Tonight, here in Redecilla del Camino, a cool breeze (dare I say cold?!?) is wafting in. We have been steadily climbing, but so steadily that the effort goes mostly unremarked. I would say this is the region onf Spain most like the one in France where I began, but the region (La Beauce) in France is flat as Kansas whereas this is rolling mountains we will edge up to 1150 feet up again perhaps tomorrow already.

The pleasure of staying off the main tracks continues. I adored waking in a little sleepy village and heading straight off into and across fields (vinyards this morning, wheat this afternoon). I have latched onto the French contingent a bit at the moment, enjoying a bit of company in a "group" that is not one: all of the people are travelling alone, and each takes their own space and time in a variety of ways throughout the day and evening.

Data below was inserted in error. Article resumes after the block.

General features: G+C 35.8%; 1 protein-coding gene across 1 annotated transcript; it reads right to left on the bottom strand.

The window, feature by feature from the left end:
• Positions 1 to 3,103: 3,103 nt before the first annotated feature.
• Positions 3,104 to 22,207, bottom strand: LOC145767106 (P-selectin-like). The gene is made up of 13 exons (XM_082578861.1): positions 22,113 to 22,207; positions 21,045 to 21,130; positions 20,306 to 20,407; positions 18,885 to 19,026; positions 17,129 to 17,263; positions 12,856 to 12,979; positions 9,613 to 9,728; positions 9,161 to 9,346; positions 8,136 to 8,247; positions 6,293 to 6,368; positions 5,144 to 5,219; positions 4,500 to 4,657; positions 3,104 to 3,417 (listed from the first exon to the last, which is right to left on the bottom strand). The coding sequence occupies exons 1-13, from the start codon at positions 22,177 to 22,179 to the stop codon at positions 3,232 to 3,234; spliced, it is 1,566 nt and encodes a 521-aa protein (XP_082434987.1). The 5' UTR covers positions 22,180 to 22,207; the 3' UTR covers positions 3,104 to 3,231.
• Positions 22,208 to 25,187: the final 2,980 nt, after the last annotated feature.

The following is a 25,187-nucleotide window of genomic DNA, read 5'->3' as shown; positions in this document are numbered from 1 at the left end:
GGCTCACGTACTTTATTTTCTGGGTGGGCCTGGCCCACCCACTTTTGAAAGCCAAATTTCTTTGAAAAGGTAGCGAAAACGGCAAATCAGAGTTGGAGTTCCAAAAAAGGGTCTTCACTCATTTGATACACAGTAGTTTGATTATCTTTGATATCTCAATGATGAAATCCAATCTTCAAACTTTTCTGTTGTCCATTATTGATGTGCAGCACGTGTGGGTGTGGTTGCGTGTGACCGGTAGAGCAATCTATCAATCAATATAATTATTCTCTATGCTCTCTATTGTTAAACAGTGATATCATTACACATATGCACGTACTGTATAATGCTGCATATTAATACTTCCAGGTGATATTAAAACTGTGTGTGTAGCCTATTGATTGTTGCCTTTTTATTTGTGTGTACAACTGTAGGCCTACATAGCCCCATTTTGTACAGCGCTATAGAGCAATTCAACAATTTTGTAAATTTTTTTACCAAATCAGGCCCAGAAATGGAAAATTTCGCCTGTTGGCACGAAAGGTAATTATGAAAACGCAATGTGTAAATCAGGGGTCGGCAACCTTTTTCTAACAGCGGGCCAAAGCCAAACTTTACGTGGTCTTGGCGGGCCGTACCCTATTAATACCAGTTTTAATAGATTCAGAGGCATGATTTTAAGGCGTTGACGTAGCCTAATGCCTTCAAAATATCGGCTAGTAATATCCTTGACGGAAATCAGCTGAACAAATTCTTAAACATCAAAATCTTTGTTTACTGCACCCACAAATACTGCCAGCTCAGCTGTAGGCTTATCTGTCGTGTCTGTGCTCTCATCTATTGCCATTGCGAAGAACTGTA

But one of the pleasures of today was long breaks in good company. The first for tapas in Santo Domingo de la Calzada (pictured at left is the lovely chirch whose spire led us towards it from a great distance!). It was a charming little city where I am sure the swarm of guidebook followers has descended tonight. We got in around 10h30 and people were already lining up for spaces in the hostel that opens its doors at noon. Ran a few errands then found a great plaza OFF the main path in the city and plunked ourselves down on the terrasse for drinks--excellent coffees, and even better Tapas--in particular an odd combo: small piece of toasted bread topped by spicy sausage patty, fried calamar atop that and then little fried quail eggs. This cost 1euro20 a piece, as did the mini lasagnes in a tart format. Yum!